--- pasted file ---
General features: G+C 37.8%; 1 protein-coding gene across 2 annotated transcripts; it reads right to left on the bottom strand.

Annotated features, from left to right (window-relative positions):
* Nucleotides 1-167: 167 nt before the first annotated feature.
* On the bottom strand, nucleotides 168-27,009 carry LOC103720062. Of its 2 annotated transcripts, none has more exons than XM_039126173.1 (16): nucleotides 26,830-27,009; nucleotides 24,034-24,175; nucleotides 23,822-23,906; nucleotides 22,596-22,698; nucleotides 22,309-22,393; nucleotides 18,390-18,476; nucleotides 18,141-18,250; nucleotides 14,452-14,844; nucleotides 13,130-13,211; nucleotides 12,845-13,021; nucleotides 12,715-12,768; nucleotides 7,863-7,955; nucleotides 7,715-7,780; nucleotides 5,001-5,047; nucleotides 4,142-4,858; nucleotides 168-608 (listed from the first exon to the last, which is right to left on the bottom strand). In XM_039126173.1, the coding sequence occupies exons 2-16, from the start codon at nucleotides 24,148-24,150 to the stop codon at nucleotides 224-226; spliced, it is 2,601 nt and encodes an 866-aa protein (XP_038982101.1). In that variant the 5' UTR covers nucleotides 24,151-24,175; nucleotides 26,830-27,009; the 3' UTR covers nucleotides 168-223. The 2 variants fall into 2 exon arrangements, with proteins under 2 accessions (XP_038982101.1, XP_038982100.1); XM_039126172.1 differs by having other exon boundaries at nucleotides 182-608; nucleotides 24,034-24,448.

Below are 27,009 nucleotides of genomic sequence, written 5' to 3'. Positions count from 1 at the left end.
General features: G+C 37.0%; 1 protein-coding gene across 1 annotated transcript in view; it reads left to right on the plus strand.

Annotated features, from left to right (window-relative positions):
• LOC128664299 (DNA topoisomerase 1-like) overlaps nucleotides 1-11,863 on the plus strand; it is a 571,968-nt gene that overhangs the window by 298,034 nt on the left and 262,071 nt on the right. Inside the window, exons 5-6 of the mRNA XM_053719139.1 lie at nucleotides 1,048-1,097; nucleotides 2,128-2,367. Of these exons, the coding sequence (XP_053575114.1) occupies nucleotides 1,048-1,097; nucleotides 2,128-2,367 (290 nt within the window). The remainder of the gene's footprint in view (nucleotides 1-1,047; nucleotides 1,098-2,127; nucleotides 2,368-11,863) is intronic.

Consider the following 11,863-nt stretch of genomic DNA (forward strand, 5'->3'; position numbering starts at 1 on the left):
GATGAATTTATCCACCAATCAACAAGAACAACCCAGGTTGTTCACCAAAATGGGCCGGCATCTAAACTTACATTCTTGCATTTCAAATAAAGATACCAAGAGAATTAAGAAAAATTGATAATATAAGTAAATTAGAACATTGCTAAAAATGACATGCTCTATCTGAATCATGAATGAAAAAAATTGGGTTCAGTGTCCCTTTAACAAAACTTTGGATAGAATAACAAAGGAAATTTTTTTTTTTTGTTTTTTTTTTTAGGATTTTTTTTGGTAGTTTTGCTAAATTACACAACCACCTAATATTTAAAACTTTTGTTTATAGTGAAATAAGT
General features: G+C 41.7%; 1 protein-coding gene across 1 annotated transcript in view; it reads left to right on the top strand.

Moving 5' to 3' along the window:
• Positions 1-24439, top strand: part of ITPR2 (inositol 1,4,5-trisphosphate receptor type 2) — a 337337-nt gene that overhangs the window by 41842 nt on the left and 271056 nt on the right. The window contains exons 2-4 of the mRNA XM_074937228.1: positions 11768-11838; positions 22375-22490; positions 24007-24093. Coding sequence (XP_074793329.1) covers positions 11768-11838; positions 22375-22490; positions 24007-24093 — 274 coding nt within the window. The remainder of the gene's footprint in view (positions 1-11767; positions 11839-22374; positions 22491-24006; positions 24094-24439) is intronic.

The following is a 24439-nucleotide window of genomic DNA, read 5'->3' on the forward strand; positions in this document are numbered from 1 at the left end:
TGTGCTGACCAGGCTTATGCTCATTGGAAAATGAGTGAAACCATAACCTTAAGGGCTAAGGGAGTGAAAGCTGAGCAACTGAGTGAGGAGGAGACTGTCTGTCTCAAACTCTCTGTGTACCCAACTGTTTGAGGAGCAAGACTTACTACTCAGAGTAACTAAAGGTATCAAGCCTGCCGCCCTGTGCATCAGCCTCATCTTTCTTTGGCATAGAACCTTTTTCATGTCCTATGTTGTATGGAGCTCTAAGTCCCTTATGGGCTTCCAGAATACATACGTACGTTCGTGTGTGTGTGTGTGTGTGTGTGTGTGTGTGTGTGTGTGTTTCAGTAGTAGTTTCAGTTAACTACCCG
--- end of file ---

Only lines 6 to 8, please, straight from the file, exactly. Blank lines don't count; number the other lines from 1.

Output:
General features: G+C 37.0%; 1 protein-coding gene across 1 annotated transcript in view; it reads left to right on the plus strand.

Annotated features, from left to right (window-relative positions):
• LOC128664299 (DNA topoisomerase 1-like) overlaps nucleotides 1-11,863 on the plus strand; it is a 571,968-nt gene that overhangs the window by 298,034 nt on the left and 262,071 nt on the right. Inside the window, exons 5-6 of the mRNA XM_053719139.1 lie at nucleotides 1,048-1,097; nucleotides 2,128-2,367. Of these exons, the coding sequence (XP_053575114.1) occupies nucleotides 1,048-1,097; nucleotides 2,128-2,367 (290 nt within the window). The remainder of the gene's footprint in view (nucleotides 1-1,047; nucleotides 1,098-2,127; nucleotides 2,368-11,863) is intronic.